Table of Contents
- Muscle spasm facts
- What are the different types of muscle?
- What is skeletal muscle?
- What is smooth muscle?
- What is a muscle spasm?
- What causes muscle spasms?
- What causes muscle spasms? (Part 2)
- What causes muscle spasms? (Part 3)
- What are the symptoms and signs of muscle spasms?
- How are muscle spasms diagnosed?
- How are muscle spasms treated?
What is smooth muscle?
Smooth muscle is located in the walls of hollow internal structures in the body, like the arteries, intestines, bladder, and iris of the eye. They tend to circle the structure and when they contract, the hollow structure is squeezed. These muscles are involuntary and are controlled by the unconscious part of our brain function using the autonomic nervous system. The autonomic nervous system can run in the background, regulating body processes within the body. There is a balance between the sympathetic system (adrenergic nerves) that speeds things up and the parasympathetic system (cholinergic nerves) that slows things down. These names are based on the type of chemical that is used to transmit signals at the nerve endings. Adrenaline (epinephrine from the sympathetic nervous system) allows the body to respond to stress. Imagine seeing a bear in the woods; your heart beats faster, your palms get sweaty, your eyes dilate, your hair stands on end, and your bowels move all because the sympathetic nervous system is activated. Acetylcholine is the chemical that is the anti-adrenaline and is involved in the parasympathetic nervous system that acts to calm us down. Smooth muscle has the same basic contraction mechanism as skeletal muscle, though different proteins are involved.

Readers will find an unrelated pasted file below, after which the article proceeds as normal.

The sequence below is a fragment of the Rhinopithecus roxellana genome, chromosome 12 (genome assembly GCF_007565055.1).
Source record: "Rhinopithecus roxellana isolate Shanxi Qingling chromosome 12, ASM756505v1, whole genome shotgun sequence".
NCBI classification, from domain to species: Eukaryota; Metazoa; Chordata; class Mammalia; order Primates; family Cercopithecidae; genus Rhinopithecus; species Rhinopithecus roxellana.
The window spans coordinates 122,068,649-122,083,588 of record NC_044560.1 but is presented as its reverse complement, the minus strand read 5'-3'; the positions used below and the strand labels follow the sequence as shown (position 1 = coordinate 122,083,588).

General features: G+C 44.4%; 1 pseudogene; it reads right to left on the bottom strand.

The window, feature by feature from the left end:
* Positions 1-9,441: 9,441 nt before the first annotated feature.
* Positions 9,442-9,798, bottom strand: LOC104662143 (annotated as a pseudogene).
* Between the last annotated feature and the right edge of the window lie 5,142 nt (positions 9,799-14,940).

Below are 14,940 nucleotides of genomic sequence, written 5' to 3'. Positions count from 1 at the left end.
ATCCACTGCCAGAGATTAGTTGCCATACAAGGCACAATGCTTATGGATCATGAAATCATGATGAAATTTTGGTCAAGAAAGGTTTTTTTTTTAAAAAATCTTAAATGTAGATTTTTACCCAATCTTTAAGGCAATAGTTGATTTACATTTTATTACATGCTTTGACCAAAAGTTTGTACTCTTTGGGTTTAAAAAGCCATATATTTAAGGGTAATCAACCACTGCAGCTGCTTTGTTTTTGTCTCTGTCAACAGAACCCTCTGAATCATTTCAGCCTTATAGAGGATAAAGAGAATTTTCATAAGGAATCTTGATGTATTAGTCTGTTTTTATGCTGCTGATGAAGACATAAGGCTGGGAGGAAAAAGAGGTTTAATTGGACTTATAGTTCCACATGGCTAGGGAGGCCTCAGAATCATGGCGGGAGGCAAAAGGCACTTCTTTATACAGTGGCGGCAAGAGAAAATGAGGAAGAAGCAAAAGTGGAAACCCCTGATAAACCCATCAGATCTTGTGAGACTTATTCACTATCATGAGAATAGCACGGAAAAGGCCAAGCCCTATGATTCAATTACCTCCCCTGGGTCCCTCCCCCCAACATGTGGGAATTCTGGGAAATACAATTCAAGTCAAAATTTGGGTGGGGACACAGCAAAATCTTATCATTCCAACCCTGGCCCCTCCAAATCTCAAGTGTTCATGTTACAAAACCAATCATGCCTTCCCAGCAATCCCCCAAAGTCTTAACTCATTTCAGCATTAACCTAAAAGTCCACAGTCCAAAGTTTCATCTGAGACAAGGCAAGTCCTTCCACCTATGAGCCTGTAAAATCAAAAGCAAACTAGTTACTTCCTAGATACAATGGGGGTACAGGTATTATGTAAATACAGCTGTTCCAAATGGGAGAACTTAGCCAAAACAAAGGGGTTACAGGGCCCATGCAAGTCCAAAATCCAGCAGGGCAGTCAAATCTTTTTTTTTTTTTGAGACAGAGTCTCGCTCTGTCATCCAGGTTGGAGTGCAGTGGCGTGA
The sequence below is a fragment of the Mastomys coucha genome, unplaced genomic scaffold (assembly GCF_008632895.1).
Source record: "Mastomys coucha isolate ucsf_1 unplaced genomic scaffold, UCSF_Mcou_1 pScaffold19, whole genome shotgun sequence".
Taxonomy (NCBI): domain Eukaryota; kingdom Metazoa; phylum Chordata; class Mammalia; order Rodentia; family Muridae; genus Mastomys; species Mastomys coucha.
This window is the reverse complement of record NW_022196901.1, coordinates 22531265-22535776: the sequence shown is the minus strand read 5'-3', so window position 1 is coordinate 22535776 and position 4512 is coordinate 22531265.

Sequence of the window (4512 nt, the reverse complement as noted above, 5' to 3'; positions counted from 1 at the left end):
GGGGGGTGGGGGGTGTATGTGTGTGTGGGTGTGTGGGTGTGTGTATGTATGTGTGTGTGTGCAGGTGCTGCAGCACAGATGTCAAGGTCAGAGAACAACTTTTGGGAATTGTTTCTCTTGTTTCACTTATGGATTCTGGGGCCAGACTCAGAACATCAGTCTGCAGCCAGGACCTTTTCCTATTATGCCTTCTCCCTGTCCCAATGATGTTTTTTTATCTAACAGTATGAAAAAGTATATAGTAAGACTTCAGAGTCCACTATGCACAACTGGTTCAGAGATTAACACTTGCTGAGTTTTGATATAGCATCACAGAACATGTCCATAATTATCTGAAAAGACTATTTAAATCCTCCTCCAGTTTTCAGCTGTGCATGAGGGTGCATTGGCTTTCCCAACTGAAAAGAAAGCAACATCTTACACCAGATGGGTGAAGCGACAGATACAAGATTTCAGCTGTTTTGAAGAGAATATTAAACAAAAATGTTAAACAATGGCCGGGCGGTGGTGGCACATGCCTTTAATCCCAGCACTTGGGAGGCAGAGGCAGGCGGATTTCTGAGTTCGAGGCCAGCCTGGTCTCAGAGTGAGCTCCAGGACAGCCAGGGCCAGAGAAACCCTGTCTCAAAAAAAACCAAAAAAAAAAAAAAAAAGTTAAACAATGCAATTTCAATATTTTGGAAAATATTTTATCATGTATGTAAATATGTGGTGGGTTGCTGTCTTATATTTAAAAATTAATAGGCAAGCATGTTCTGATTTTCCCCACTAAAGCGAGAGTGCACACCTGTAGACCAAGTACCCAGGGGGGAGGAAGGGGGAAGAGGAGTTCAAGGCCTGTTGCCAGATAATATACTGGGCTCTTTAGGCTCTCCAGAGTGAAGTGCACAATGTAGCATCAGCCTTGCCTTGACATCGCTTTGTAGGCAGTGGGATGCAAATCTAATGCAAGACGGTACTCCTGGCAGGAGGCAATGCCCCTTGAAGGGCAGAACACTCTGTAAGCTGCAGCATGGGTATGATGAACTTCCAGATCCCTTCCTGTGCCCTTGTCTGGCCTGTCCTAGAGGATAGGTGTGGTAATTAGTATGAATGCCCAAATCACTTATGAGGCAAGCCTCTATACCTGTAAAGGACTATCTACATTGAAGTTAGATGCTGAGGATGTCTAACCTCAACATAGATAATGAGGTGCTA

What is a muscle spasm?
A muscle spasm, or muscle cramp, is an involuntary contraction of a muscle. Muscle spasms occur suddenly, usually resolve quickly, and are often painful.
A muscle spasm is different than a muscle twitch. A muscle twitch, or fasciculation, is an uncontrolled fine movement of a small segment of a larger muscle that can be seen under the skin. Continue Reading
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